Monday, April 27, 2020

New York Required Nursing Homes To Accept COVID Patients

A New York state policy requiring nursing homes to accept patients who were positive for COVID-19 may be responsible for the spread of the virus in several elder-care facilities. The order, issued on March 25, was apparently intended to ease the burden on hospitals that were becoming overwhelmed as the outbreak spread throughout New York City.
The one-page document says in part:
During this global health emergency, all NHs must comply with the expedited receipt of residents returning from hospitals to NHs. Residents are deemed appropriate for return to a NH upon a determination by the hospital physician or designee that the resident is medically stable for return.
Hospital discharge planners must confirm to the NH, by telephone, that the resident is medically stable for discharge. Comprehensive discharge instructions must be provided by the hospital prior to the transport of a resident to the NH.
No resident shall be denied re-admission or admission to the NH solely based on a confirmed or suspected diagnosis of COVID-19. NHs are prohibited from requiring a hospitalized resident who is determined medically stable to be tested for COVID-19 prior to admission or readmission.
The order cited “an urgent need to expand hospital capacity” as the reason for the policy. It also stipulated that “critical personal protective equipment (PPE) needs should be immediately communicated” to local emergency management offices.
When asked about the policy in a press briefing, New York Gov. Andrew Cuomo said, “They have to readmit COVID-positive residents, but only if they have the ability to provide the adequate level of care under Department of Health and CDC guidelines.”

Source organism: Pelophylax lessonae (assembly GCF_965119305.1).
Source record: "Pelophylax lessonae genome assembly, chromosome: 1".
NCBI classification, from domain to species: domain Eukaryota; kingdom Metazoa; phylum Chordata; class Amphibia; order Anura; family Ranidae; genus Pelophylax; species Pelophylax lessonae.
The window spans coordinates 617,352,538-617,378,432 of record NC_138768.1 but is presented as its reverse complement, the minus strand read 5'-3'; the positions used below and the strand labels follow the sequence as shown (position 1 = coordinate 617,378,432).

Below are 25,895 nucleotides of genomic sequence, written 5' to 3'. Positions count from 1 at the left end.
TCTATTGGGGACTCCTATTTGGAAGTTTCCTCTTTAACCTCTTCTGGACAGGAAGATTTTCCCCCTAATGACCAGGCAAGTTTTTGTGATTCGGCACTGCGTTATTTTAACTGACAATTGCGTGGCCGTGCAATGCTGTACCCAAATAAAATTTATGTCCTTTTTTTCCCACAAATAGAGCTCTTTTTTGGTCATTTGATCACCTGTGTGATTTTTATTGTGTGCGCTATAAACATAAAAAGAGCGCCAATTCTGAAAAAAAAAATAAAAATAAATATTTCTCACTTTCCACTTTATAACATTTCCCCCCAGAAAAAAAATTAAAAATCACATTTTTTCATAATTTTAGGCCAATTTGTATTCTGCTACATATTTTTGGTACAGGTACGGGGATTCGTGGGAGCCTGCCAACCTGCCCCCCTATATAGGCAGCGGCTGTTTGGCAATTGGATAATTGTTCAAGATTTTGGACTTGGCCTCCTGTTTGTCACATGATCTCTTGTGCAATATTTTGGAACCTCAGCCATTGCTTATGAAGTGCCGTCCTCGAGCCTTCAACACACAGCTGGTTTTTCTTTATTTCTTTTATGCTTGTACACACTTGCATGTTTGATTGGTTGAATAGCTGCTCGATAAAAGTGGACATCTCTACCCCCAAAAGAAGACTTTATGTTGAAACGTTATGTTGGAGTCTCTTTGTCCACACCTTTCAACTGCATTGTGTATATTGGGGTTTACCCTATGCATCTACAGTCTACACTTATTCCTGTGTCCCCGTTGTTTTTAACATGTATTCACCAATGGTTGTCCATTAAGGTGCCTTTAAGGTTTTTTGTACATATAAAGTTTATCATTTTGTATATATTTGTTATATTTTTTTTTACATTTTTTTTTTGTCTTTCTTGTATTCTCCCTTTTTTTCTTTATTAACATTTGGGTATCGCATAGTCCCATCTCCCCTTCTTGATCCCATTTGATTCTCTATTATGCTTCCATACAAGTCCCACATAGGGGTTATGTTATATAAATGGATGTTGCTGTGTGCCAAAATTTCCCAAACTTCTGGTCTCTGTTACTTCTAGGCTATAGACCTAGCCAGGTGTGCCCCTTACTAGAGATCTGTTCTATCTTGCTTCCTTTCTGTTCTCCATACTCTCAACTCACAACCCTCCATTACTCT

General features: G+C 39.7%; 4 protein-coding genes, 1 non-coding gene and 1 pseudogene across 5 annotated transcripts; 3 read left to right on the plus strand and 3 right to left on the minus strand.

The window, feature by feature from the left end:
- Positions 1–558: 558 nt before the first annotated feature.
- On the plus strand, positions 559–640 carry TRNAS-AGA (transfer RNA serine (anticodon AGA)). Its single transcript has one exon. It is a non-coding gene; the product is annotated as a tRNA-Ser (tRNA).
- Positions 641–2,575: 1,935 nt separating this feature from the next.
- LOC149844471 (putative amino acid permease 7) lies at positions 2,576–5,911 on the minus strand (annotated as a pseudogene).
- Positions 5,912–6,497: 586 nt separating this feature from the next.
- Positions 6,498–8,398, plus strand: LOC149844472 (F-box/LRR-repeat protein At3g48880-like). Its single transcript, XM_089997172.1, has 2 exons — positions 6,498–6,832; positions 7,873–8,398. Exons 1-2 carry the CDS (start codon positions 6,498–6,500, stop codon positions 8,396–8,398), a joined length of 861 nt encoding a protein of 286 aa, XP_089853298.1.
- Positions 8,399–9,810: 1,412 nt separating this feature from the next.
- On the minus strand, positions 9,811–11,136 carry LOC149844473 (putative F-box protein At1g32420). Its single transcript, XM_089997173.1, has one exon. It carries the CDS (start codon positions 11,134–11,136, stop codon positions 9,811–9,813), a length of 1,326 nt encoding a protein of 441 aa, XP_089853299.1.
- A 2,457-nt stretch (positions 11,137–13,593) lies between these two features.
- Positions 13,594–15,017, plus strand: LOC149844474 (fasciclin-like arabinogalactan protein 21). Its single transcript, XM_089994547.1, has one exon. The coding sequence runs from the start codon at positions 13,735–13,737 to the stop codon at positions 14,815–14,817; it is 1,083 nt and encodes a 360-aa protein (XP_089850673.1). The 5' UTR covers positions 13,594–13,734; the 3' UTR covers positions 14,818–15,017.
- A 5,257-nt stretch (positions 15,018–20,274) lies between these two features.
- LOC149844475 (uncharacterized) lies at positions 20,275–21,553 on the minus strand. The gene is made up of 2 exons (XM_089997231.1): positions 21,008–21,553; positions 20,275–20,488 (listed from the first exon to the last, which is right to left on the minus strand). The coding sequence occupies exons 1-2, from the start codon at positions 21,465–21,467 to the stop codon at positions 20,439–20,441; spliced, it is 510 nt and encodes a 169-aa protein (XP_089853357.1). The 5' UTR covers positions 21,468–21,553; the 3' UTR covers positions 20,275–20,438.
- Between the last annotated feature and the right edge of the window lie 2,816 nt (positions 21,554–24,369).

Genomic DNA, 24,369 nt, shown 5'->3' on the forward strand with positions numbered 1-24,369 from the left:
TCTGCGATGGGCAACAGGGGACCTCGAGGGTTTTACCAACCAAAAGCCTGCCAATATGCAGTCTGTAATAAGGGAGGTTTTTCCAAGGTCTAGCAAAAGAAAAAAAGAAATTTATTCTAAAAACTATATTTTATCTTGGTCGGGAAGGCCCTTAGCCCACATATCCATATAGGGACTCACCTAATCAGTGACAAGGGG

Cuomo added, “If they do not have the ability to provide the appropriate level of care, then they have to transfer that patient or they call the Department of Health, and the Department of Health will transfer that patient.” No such requests had been made per state officials.
In one Long Island nursing home, the Gurwin Jewish Nursing and Rehabilitation Center, there was only one known Coronavirus patient before the order. Per an NBC News report, infected patients were transferred in after the order in the last week of March. A month later, an outbreak in the facility has killed 24 residents and one staff member. Only three of the deaths were patients who had been transferred in. At the time of the report, the facility had 40 known Coronavirus cases among long-term residents and 18 patients who had been transferred in.
“We can’t say for sure” whether the outbreak would have happened even without the transfer order, said Stuart Almer, the facility’s president and CEO, “But it’s certainly not helping the situation.”
New York was not the only state to implement such a policy. Other hard-hit areas such as New Jersey and California have instituted similar but more lenient rules. California’s rule says that COVID patients will primarily be sent to facilities with adequate PPE and the ability to follow federal infection-control guidelines. In New Jersey, nursing homes that accept Coronavirus patients are required to separate residents into groups of infected, exposed, and not exposed.
New York’s guidelines were relaxed as the hospital system became overwhelmed with COVID patients. Originally, the state required two negative tests, a seven-day wait since testing positive, and no fever before infected patients could be discharged. That changed as the virus spread and unoccupied hospital beds became scarce. Recuperating patients were moved from hospitals to nursing homes to free up hospital beds.
“The policy is to ensure people are not being held in hospitals solely due to their COVID status,” Jill Montag, a state health department spokeswoman, told NBC. “This is important for hospital surge management and their ability to maintain space for patients with acute needs.​”
Almer believes that his facility had no choice but to accept patients due to the order. Gurwin initially housed the COVID patients in a separate 40-bed unit with separate staff and protective gear. The unit quickly filled up, however, and hospital transfers kept coming.